The AbdoMan™ phantom is shown in Fig. 1 along with a schematic diagram of the position of the spheres within the phantom.
Fig. 1

a The AbdoMan™ phantom, showing the fillable spheres mounted in the liver insert [19]. b Schematic representation of transaxial slice of AbdoMan™ phantom showing positions of spheres (A = 20-mm sphere, B = 40-mm sphere with 25-mm solid core, C = 40-mm sphere, D = 10-mm sphere, E = 30-mm sphere) N.B. Spheres were not all located on the same slice, but are shown here on the same slice for ease

Image reconstructions

HybridRecon (Version 1.1C, HERMES Medical Solutions AB) was used to perform all reconstructions whilst HybridViewer (Version 2.6F, HERMES Medical Solutions AB) was used to view and analyse the reconstructed images. All images were attenuation corrected using CT data and had the resolution recovery option switched on. Where full MC collimator modelling was not enabled, standard MC scatter correction was carried out.

One acquisition of the phantom was reconstructed with OSEM 1–7 iterations and 15 subsets in order to ascertain the optimum OSEM reconstruction. Previous work on optimisation of 99mTc reconstruction in SPECT imaging had shown that five iterations and 16 subsets yield the best compromise between resolution and noise [20] but owing to the number of projections at which data were acquired at this institution, 16 subsets were not a possible option. Instead, the nearest alternative of 15 subsets was used. The optimum number of OSEM iterations for 90Y was found via quantitative analysis as described below.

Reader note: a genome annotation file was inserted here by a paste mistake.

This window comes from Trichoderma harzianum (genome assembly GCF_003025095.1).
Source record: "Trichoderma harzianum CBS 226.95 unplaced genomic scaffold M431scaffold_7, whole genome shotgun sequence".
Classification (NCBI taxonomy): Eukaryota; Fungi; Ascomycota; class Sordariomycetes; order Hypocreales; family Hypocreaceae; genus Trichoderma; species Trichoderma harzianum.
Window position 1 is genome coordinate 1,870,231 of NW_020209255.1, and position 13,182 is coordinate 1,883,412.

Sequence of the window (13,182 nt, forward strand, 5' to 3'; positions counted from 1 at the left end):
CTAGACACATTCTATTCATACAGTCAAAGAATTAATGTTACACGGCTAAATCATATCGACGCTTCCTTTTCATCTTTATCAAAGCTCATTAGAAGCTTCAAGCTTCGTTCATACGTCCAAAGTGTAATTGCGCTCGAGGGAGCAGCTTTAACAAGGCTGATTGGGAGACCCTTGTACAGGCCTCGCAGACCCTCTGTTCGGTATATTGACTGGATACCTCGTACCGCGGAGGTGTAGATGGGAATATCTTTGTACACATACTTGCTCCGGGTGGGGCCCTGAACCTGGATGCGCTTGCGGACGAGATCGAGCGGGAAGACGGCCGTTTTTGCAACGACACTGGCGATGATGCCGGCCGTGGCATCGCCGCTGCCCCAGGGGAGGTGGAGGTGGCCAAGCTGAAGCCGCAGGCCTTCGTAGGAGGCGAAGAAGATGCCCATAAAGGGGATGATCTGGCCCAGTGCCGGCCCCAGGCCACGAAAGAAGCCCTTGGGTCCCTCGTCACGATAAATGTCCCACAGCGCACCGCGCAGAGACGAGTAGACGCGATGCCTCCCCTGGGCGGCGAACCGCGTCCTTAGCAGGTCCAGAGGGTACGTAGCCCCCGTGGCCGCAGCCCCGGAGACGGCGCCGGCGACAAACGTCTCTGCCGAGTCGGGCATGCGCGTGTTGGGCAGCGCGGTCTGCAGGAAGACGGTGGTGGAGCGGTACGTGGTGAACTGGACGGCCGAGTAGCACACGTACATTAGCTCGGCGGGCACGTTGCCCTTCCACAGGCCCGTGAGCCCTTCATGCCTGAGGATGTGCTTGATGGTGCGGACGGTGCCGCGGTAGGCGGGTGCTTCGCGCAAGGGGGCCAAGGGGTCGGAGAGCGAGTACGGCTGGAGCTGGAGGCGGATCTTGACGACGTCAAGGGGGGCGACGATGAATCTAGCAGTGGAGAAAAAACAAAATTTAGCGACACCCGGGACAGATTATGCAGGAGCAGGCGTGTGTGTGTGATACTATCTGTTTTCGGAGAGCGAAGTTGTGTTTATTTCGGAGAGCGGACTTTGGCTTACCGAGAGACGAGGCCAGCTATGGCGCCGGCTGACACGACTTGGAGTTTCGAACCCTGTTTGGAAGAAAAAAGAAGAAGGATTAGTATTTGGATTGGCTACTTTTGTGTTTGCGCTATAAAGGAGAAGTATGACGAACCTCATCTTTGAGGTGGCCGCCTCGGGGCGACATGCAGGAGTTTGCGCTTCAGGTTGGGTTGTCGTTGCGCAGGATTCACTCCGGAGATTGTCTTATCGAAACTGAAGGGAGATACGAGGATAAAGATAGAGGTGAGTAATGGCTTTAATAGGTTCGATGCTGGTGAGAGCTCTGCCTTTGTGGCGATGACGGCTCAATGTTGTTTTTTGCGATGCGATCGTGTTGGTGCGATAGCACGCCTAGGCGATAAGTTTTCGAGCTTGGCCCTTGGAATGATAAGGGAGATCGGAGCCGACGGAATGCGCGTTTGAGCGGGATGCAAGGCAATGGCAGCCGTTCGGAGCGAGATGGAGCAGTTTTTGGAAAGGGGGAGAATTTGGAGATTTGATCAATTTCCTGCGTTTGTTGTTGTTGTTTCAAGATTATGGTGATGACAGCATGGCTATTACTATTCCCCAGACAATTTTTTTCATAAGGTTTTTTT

Once the optimised OSEM reconstruction had been identified, all three of the acquisitions were reconstructed with the GE default OSEM protocol (2 iterations and 10 subsets) and the optimised OSEM protocol, both with and without full MC collimator modelling.

Quantitative phantom analysis

Quantitative analysis on phantom datasets was carried out on unfiltered images. Circular regions of interest (ROIs) were drawn onto the hot spheres, on the widest slice of the sphere. ROIs of diameters equal to those of the hot spheres were drawn in the background region, positioned concentrically on three slices: one near the top, the bottom, and the middle of the phantom. The regions were drawn onto transaxial slices of the CT image and copied across to the aligned SPECT images.

Contrast recovery (CR) and background variability (BV) were both calculated as in the NEMA standard [21]. Data were exported into Microsoft Excel (2010) for analysis, with statistical analysis being carried out using IBM SPSS Statistics (Version 22.0, 2013).

Clinical evaluation

Having optimised the reconstructions using phantom datasets, the raw datasets of 10 consecutive patients (administered activity range = 860–2370 MBq; mean = 1570 MBq) who had undergone SIRT therapy for metastatic colorectal cancer were retrospectively reconstructed, a practice which does not require informed consent at this institution. As with the phantom datasets, each patient dataset was reconstructed using four different methods: the default OSEM protocol and the optimised OSEM protocol, both with and without full MC collimator modelling. For the clinical evaluation, a 0.4-cm−1 Butterworth filter was applied to the images using HybridRecon.

A consultant radiologist, blinded to the reconstruction method, scored the images according to the criteria in Table 1. The radiologist was further asked to comment upon the visibility of any extrahepatic uptake, if present, and to state their preferred reconstruction for each patient. Access to prior diagnostic contrast-enhanced computed tomography and magnetic resonance imaging, including diffusion weighted images, of the liver were also available for each patient, to provide information regarding the location of the metastases and the expected texture of the liver.